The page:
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Non-magic community



"Non-magic people (more commonly known as muggles) were particularly afraid of magic in medieval times, but not very good at recognising it."
—Excerpt from A History of Magic, by Bathilda Bagshot[src]

A Muggle is a person who is born into a non-magical family and is incapable of magic. Most Muggles are not aware that magic exists at all and that those with it have organised their own society largely separate from the Muggle world. The few Muggles that do know of the existence of the wizarding world are usually parents, or close relatives, of witches and wizards (for example, Hermione Granger's parents, Mr. and Mrs. Granger, knew of the wizarding world because of their daughter, as did Harry Potter's aunt and uncle). Muggles are not to be confused with Squibs, who also lack magic but are born into magical families and are aware of the wizarding world.

The term "Muggle" is widely used in the wizarding world, and generally is not intended to be offensive; in fact, it is often used affectionately. Some of the more prejudiced members of the community, however, use the word in the same context as the epithet "Mudblood", though the term is generally associated with Muggle-borns (witches or wizards that come from non-magic families/Muggles).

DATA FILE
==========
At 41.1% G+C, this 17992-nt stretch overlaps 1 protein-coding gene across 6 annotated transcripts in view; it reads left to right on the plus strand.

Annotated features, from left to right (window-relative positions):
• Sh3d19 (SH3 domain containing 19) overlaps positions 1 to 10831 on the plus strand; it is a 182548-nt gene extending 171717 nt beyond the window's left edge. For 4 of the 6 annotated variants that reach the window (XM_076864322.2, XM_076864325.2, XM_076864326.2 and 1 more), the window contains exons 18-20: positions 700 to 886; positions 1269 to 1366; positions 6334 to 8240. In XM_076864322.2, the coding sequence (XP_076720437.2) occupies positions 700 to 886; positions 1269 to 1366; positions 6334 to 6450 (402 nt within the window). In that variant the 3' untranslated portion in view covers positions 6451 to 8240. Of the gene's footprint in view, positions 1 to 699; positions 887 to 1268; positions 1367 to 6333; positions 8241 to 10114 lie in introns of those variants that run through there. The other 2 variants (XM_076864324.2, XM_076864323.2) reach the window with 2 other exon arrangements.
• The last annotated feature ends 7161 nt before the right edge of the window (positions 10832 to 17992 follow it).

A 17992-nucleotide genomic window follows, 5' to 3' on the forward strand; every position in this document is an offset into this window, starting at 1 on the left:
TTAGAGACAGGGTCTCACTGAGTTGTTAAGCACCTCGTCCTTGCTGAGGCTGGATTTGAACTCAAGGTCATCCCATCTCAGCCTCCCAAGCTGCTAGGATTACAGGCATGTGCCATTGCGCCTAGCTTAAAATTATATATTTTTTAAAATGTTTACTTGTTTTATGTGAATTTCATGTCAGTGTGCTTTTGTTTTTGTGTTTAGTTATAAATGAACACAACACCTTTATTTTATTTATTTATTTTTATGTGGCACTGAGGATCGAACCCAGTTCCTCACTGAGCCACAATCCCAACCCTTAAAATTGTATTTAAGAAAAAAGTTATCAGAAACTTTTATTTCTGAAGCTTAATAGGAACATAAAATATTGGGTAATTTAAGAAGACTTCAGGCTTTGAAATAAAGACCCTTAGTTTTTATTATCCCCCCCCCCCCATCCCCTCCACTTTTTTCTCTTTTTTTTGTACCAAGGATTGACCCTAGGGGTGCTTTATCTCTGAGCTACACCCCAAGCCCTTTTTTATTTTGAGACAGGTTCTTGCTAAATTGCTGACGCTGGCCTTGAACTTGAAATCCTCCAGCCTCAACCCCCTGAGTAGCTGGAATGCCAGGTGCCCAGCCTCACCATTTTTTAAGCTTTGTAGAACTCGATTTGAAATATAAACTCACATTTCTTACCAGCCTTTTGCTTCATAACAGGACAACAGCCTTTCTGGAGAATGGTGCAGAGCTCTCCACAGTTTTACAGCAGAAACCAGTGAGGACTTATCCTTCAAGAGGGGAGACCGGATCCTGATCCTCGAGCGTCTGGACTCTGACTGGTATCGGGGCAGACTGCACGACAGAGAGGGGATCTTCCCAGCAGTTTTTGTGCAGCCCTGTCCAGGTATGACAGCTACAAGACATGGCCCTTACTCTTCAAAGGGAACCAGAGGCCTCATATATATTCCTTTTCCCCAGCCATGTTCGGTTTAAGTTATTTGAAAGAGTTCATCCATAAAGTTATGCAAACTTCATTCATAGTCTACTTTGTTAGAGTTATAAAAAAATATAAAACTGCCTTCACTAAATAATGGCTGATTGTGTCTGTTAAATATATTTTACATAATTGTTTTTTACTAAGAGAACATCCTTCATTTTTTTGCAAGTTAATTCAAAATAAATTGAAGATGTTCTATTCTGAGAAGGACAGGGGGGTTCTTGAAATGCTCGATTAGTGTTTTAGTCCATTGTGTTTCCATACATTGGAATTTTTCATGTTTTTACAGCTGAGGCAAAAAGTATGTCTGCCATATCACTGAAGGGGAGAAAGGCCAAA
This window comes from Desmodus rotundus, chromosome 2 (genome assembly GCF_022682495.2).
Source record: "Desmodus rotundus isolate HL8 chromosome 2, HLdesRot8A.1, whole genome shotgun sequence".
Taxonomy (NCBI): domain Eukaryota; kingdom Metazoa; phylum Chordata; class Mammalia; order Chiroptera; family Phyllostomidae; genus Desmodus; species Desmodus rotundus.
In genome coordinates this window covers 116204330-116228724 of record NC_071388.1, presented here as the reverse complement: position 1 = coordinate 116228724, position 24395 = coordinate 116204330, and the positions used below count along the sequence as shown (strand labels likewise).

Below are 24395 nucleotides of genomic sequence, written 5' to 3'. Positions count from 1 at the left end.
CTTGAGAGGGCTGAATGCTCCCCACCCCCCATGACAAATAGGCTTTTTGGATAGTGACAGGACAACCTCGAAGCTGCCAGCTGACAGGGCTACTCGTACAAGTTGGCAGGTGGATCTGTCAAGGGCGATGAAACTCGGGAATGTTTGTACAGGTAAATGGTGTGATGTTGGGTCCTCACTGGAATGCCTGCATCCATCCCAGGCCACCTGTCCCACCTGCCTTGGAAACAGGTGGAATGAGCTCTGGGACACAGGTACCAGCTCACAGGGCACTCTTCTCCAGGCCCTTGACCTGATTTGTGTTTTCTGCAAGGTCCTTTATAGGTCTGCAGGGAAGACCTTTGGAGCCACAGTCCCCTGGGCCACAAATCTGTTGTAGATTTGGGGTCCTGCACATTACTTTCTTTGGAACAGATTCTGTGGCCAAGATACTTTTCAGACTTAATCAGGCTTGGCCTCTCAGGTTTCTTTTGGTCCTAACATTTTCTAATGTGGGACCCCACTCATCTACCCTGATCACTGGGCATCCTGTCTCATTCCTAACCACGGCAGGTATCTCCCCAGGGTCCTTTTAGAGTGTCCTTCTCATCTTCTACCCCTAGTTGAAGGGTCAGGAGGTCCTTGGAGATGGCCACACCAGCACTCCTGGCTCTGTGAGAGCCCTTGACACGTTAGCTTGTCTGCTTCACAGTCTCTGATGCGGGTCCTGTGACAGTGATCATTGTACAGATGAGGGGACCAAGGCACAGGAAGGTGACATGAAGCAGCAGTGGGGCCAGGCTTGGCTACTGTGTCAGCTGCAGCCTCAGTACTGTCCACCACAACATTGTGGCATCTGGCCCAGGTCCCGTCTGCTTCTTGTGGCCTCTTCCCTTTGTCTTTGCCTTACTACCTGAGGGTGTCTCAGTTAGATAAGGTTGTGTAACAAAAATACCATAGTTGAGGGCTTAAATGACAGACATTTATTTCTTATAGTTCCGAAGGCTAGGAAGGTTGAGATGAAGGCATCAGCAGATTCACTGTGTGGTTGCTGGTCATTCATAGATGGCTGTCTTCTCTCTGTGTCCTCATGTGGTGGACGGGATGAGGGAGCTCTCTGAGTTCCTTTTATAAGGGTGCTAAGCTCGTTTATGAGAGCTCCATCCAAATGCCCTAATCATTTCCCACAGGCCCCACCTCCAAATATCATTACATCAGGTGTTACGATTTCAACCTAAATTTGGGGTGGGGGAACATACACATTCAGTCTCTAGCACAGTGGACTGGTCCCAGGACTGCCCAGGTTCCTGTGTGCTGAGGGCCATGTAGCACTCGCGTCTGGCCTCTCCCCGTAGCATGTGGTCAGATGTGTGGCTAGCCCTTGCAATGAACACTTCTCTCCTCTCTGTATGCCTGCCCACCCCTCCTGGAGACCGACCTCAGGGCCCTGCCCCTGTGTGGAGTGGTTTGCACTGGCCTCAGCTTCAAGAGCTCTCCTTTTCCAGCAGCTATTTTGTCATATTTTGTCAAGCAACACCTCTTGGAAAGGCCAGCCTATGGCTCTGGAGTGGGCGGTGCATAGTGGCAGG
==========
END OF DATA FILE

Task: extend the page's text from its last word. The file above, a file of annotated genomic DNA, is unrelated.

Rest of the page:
The Muggle and Wizarding World[edit | edit source]

Wizarding law[edit | edit source]


Muggles Mr. and Mrs. Granger with wizard Arthur Weasley.

"Each wizarding governing body will be responsible for the concealment, care and control of all magical beasts, beings, and spirits dwelling within its territory's borders. Should any such creature cause harm to, or draw the notice of, the Muggle community, that nation's wizarding governing body will be subject to discipline by the International Confederation of Wizards."
—Clause 73 of International Statute of Wizarding Secrecy[src]